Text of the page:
Trump’s Inauguration: Opposition to the President

It has been a rocky journey since election night, where (now President) Trump shocked the world in a miraculous upset victory over Hillary Clinton. The writing had been on the wall, and the complacency of the media outlets had obscured the root of the problem, making it seem as though a Clinton win was inevitable – a supposed fait accompli. As is always the case, political analysts and strategists, with the advantage of hindsight, have perspicuously adduced myriad reasons and factors accounting for Trump’s win. Whatever transpired, our business is in the present, where Trump’s first days have been just as controversial as his presidential campaign. Now the target for much invective, the most entertaining of which has been the Women’s March, Trump’s executive actions have spanned almost the entire breadth of his campaign promises, his most recent one being a temporary ban on all immigration from seven primarily Muslim countries: ‘Iraq, Syria, Iran, Sudan, Libya, Somalia and Yemen’. The stormy weather which seemed about to tear America apart, beacon of freedom and liberty and protector of Democracy, is not yet past; the implications of Trump’s executive orders are far-reaching as they are divisive, inciting acts of civil disobedience and hatred, and perhaps moving the country closer to the point of no return. At this point even the survival of American Democracy is suspect, and no doubt it already bears the scars of the barely past 2016 Election.

The details of President Trump’s executive orders can be easily found. According to CNN (, Trump’s more recent executive order pertaining to immigration ‘bars citizens of seven Muslim-majority countries from entering the US for the next 90 days and suspends the admission of all refugees for 120 days’, being in effect a blanket temporary ban that affects even ‘lawful US permanent residents’. As might be expected, naught but confusion has reigned among law enforcement agencies, as they have tried to interpret this bold move by the newly inaugurated President. This can be seen as part of a series of policies that Trump has single-handedly enacted in an attempt to fulfill his campaign promises – promises that have never failed to set American against American. On one side are those whose ideas have ossified and who are firmly opposed to opening borders to immigrants and the like. On the other are those who hurl criticisms sometimes trenchant, sometimes vituperative, against the heavy-handed policies of the President. Any hope for compromise in the near future is shattered, though it remains to be seen if such compromise is really unattainable in the long run.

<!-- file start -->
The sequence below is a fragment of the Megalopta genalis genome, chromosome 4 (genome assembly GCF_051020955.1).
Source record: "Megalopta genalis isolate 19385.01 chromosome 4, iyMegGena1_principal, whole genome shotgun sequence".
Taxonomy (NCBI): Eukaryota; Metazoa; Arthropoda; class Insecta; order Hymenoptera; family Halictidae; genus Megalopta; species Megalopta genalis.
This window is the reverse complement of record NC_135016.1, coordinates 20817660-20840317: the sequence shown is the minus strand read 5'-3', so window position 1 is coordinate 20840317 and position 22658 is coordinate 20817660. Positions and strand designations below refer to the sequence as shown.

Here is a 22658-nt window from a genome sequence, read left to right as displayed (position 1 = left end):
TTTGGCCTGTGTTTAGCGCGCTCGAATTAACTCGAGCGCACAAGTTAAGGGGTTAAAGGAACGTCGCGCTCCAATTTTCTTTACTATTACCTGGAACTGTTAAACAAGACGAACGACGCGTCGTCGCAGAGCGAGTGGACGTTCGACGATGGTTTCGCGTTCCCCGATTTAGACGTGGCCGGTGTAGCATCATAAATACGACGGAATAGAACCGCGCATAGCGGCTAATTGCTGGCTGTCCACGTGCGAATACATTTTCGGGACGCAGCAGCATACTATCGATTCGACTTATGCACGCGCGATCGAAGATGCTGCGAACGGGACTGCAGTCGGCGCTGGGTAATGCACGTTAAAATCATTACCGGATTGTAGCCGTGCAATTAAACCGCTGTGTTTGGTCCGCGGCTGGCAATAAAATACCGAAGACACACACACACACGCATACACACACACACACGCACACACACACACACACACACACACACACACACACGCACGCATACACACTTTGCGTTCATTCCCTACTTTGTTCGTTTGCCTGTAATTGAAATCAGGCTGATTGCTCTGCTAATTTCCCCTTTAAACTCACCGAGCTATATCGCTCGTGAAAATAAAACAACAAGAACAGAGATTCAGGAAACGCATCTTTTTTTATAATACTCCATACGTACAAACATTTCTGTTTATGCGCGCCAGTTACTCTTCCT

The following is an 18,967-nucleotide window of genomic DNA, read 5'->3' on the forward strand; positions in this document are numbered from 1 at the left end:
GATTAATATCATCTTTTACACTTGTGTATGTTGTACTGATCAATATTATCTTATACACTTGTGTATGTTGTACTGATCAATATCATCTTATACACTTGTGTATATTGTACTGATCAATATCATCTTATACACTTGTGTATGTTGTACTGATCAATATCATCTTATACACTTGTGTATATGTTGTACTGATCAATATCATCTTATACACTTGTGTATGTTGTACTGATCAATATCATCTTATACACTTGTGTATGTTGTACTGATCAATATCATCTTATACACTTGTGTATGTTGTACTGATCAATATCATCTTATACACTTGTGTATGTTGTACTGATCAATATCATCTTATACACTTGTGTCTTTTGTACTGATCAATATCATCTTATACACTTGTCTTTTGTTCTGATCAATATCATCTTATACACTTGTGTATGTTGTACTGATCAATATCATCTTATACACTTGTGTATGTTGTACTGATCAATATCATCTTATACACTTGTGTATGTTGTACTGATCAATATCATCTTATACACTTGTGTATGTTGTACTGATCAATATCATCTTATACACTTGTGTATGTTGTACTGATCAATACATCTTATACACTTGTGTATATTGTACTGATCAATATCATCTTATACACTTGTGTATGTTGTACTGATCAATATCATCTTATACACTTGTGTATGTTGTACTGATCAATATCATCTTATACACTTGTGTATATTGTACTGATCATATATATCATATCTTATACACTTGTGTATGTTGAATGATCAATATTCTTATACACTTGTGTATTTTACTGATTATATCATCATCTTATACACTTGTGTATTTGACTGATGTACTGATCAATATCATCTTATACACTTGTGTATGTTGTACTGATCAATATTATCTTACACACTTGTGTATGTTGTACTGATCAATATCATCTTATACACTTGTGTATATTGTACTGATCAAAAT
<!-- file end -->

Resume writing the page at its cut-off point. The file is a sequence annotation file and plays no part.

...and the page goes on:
We might look at the executive orders the President has already signed to discern the inherent dangers toward democracy in America. The first pertains to the reason why democracies are structured the way they are. Democracies are such because of the way they make decisions; while having a referendum every time the country has to make mundane policy decisions is manifestly unfeasible, it is possible to hold a vote among those chosen to be the people’s representatives (in Congress and the House of Representatives), and that is the standard procedure for passing laws, long-term policy decisions and Constitutional Amendments. However, the means by which Trump uses to pass his policies – executive orders – amount to a short-circuiting of the democratic process. This can only serve to hurt consensus, for it shows that the Administration does not believe in subjecting the President’s far-flung policies to deliberation and reasoned discourse. This is a dangerous course of action, and can only inflame further the passions of those opposed to Trump for his demonstrable authoritarian streak – if anything is clear, it is that America is viscerally averse to authoritarianism. And every ham-fisted order is simply more ammunition for Trump’s enemies. Many of his supporters bore him to power with hopes of change, being progressively radicalized in their views under the weight of Liberal criticism. Trump was hated by many but worshiped in equal measure. Yet he displays little finesse or political acumen, painting his goals instead with broad brushes that sweep aside the petty concerns of many. Put together, the petty concerns of many can induce great opposition, to be added to an already sizeable legion of those who see Trump as a fool, despot, oligarch or thief – or all of them at once.